Economy and Production
Fuel costs account with 25% to 30% of the total costs for the largest share of an airline’s operating costs. If the fossil raw material crude oil is replaced by renewable raw materials, large parts of the production plants have to be built from scratch. Companies will only invest in these production facilities under positive basic economic conditions. For this reason, aireg is looking into the economics and production of sustainable aviation fuels.
Although various pathways to produce SAF are already approved by ASTM, their broad market implementation is so far still missing (globally and regionally) and their market share lays beyond 1%. This is the case although various SAF options have been technically tested and their operational readiness demonstrated in multiple projects. Yet, the production of SAF is limited to very few producers and extremely small quantities. In 2022 the share of SAF in the EU was only about 0.8% and only 0.075% on a global scale. Overall, SAF has barely existed in the global aviation fuel markets so far. A global market ramp-up of SAF is hampered by various technical, economic, operational and acceptance-related factors. This virtually non-existent market scale-up is primarily based on a combination of two fundamental factors. These factors being a lack of economic viability of SAF options due to high production costs compared to fossil kerosene and (in combination) with a lacking target-oriented regulatory framework.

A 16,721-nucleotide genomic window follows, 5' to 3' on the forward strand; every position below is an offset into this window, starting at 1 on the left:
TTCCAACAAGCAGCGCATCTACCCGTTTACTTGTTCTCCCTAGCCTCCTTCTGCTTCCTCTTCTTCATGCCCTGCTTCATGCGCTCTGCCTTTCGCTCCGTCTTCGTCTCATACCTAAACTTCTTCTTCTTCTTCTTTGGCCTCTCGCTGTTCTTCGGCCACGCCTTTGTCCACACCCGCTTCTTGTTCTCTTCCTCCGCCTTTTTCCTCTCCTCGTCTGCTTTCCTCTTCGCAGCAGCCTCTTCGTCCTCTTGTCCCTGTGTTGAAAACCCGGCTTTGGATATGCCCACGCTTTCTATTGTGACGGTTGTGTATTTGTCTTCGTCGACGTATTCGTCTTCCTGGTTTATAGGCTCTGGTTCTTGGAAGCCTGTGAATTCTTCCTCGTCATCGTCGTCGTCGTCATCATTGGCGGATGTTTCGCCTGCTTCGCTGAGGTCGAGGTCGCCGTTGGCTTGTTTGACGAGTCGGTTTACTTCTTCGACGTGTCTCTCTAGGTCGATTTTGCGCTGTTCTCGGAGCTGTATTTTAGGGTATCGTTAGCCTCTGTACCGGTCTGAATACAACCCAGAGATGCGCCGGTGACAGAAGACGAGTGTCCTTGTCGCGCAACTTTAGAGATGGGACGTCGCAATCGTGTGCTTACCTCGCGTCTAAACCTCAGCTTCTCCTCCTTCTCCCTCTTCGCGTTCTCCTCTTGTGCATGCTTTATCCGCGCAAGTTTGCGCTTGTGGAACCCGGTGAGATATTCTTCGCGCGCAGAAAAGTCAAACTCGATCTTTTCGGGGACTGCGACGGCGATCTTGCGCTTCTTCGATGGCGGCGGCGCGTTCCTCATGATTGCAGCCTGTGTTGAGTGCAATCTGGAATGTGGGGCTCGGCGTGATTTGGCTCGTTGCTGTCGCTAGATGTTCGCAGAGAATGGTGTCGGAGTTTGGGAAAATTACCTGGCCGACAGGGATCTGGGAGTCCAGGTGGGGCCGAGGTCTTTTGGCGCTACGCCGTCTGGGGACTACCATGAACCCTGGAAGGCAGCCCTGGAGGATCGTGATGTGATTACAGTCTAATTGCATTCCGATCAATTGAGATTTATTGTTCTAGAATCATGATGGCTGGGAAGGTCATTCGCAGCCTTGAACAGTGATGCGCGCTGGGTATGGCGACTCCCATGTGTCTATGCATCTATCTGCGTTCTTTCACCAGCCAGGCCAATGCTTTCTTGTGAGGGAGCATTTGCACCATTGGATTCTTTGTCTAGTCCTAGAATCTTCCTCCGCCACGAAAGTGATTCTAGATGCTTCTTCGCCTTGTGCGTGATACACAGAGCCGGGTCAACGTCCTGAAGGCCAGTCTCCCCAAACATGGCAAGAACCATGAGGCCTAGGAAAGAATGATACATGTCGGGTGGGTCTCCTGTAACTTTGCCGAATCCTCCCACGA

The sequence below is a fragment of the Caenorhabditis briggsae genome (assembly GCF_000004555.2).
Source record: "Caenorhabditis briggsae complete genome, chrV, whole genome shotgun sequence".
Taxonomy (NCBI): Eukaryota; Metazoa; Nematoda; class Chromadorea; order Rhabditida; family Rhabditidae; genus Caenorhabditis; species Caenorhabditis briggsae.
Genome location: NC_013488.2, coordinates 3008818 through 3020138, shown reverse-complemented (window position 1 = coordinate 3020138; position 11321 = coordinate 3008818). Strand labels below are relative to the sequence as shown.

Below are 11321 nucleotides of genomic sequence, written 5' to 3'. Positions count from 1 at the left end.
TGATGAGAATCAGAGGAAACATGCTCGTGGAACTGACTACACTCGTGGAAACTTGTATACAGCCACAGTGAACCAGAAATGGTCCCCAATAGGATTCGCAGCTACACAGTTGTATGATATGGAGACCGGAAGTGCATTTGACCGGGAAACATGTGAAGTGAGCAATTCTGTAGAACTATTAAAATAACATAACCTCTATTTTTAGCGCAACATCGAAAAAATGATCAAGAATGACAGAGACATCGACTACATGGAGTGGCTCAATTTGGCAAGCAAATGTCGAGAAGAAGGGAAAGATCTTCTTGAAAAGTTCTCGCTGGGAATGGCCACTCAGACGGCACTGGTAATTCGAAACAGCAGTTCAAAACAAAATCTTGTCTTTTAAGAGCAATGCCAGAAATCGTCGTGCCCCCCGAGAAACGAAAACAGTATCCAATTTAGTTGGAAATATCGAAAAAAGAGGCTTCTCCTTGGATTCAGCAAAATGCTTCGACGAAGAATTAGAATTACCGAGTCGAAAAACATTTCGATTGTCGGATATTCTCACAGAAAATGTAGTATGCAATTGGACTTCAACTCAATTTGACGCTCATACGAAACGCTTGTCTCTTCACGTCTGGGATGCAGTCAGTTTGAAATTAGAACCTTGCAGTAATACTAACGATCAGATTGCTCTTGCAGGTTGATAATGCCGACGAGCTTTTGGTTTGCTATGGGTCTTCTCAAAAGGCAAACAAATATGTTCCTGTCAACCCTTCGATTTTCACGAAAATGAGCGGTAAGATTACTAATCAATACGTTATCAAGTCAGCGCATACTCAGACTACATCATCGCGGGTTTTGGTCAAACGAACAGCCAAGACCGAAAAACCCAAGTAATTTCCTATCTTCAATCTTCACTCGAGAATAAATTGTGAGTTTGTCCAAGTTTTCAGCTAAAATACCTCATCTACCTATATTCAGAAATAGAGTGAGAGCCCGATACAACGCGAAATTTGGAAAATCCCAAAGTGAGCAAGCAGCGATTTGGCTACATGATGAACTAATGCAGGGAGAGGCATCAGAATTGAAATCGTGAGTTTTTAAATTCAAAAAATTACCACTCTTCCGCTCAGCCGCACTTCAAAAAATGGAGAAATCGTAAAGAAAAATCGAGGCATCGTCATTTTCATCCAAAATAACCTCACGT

High SAF Production Costs
The production costs of SAF are significantly higher compared to fossil kerosene, although they have near identical technical (usage) properties. SAF, at present, are about 2 to 5 times more expensive (in some cases considerably greater) than fossil fuels (Fig. 8). While HEFA based SAF are currently still at least twice as expensive as fossil kerosene – but in some cases already available on the market in larger amounts – the price range for other SAF options is even higher.
Therefore, aireg is investigating how the marketability of sustainable aviation fuels can be secured in the long term. The design of an infrastructure for the supply of sustainable fuels and the financing production facilities are also discussed. Due to the variety of funding and incentive mechanisms for SAF production, aireg also intensively monitors and discusses current regulatory developments at the global, European, and national levels. The position of aireg on the European “Fit-for-55” initiative and the implications for aviation can be found here. Worldwide, some countries have already set not only climate targets, but some also specific quotas for SAF or similar targets. The following figure shows a selection of these countries and their targets.